Frequently people I meet will tell me about races they think I have never heard about, races they think I would want to run. Last fall someone told me about the Wings for Life World Run. When I heard how the race is organized, I knew immediately it is one I have to add to my “to-run” list.
The Wings for Life World Run was started in 2014 to raise awareness of the physical and medical challenges faced by paraplegic people and raise funds to help find cures for spinal cord injuries. This race is held the first weekend in May. It is unique for several reasons. First, the race, which is held in 24 countries all over the world, starts exactly at the same moment, 11AM UTC (Coordinated Universal Time). For some locations it is the middle of the night; for others it maybe be the middle of the day or early morning. Regardless of location, everyone is running at the same time throughout the world.
Next, there is no finish line in the traditional sense. Instead there are “Catcher Cars” that start out a half hour after the race starts. The cars travel initially at 15 km per hour and slowly increase their speed. Global satellite navigation is used to ensure that the Catcher Cars around the world are synchronized. When a Catcher Car overtakes a runner, the race is over for them and they have to board a bus back to the start area. In essence, the runners are not running to a finish line. The runners are trying to run away from a mobile finish line that is trying to catch them.
Finally, the distance a given runner completes is determined by how fast and fit they are as runners. For each race, a 100 km course is prepared. Slow runners may only be able to complete a 10 km distance (or 6.2 miles) before the Catcher Car ends their race. Faster runners may be able to complete a marathon distance (about 42 km). The current record for the furthest distance a runner covered before the Catcher Car caught them is an amazing 88.44 KM (almost 55 miles).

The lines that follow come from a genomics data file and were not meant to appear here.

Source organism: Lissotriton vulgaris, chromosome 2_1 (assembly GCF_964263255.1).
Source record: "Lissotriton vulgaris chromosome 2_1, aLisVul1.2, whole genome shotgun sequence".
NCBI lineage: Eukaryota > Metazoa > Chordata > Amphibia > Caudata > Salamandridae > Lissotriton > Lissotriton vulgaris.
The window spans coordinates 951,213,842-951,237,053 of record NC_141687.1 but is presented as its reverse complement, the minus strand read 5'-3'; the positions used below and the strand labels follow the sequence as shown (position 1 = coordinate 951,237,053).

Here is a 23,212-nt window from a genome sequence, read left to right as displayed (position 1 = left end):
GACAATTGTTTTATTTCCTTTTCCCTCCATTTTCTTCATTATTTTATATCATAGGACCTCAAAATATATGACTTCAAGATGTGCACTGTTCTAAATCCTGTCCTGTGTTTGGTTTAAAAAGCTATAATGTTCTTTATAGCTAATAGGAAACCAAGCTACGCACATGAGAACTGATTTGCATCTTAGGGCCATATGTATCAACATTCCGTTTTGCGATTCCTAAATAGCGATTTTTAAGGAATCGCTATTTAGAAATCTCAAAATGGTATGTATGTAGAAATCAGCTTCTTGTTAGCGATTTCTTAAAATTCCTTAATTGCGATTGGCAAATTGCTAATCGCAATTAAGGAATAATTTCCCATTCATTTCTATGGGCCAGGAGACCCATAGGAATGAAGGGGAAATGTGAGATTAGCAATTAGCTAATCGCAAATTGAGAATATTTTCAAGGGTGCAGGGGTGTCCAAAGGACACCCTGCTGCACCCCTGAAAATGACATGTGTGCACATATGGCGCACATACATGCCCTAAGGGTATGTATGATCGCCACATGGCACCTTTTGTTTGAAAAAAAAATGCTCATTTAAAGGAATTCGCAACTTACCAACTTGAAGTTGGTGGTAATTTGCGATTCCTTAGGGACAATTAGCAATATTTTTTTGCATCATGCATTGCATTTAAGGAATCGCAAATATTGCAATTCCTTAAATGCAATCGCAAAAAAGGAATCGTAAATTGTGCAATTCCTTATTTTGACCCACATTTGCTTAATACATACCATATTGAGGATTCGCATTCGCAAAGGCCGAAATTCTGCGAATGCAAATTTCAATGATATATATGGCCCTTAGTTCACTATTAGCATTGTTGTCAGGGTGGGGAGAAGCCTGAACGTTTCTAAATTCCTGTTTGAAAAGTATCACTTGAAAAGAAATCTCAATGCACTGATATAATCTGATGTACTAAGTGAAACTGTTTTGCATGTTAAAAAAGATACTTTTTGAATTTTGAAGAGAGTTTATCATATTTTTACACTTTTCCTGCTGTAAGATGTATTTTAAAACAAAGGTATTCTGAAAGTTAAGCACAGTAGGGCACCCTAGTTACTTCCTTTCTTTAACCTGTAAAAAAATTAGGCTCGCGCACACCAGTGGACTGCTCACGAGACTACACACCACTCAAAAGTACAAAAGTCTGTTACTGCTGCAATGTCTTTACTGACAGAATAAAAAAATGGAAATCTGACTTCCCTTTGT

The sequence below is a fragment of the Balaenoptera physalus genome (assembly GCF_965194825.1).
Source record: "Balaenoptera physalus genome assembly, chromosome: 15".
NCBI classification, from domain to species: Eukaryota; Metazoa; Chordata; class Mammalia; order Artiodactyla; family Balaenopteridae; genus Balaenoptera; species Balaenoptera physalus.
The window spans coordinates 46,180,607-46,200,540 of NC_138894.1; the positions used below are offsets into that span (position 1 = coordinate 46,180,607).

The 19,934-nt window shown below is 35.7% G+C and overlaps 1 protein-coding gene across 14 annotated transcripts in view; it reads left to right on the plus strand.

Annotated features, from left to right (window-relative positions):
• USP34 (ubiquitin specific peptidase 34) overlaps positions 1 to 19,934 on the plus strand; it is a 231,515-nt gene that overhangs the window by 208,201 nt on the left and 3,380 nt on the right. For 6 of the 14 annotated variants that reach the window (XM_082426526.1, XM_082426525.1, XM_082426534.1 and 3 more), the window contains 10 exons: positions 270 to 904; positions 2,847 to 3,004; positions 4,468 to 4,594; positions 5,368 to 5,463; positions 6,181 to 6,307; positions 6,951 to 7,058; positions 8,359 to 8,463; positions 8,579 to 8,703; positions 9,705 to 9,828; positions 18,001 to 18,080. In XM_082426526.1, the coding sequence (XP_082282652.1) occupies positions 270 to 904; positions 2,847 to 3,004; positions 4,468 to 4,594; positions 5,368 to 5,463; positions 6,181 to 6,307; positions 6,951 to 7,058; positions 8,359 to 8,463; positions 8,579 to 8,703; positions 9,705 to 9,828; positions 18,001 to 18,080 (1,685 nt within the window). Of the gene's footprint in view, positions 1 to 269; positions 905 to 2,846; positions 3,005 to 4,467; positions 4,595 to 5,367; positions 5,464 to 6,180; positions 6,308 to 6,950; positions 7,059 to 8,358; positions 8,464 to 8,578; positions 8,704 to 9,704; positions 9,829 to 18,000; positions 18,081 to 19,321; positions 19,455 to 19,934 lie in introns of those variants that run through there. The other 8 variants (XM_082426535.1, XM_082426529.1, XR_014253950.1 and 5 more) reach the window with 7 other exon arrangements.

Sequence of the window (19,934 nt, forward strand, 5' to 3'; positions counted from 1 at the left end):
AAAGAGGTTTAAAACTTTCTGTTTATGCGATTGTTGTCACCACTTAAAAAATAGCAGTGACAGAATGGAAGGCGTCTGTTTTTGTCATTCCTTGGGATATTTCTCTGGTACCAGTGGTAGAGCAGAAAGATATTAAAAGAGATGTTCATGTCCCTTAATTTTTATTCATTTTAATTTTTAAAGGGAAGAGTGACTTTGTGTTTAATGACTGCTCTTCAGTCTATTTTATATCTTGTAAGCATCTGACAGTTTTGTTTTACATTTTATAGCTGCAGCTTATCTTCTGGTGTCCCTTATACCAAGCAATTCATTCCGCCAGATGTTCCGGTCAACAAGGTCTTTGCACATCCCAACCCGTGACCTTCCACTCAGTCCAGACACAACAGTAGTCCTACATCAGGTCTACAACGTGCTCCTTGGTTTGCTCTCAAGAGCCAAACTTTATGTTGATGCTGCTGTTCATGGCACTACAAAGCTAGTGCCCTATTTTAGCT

The winners are the male and female runners who are able to run the furthest before being the Catcher Car gets to them. There are winners for each location as well as overall global winners. Remember Michael Wardian, the winner of the 7 marathons on 7 continents in 7 days? It shouldn’t surprise anyone that Michael has been the overall global winner of the Wings for Life World Run – twice!
I definitely plan to run the Wings for Life World Run. I might not get very far before the Catcher Car passes me. But until it does, it will be exciting to be part of a global running event, happening across the world at exactly the same moment.
Interested in participating in the Wings for Life World Run? Check out their website for more information. Can’t get to one of the race locations? There is a virtual app to enable runners to participate wherever they may be. There is also a goal calculator to help you determine your expected time and distance.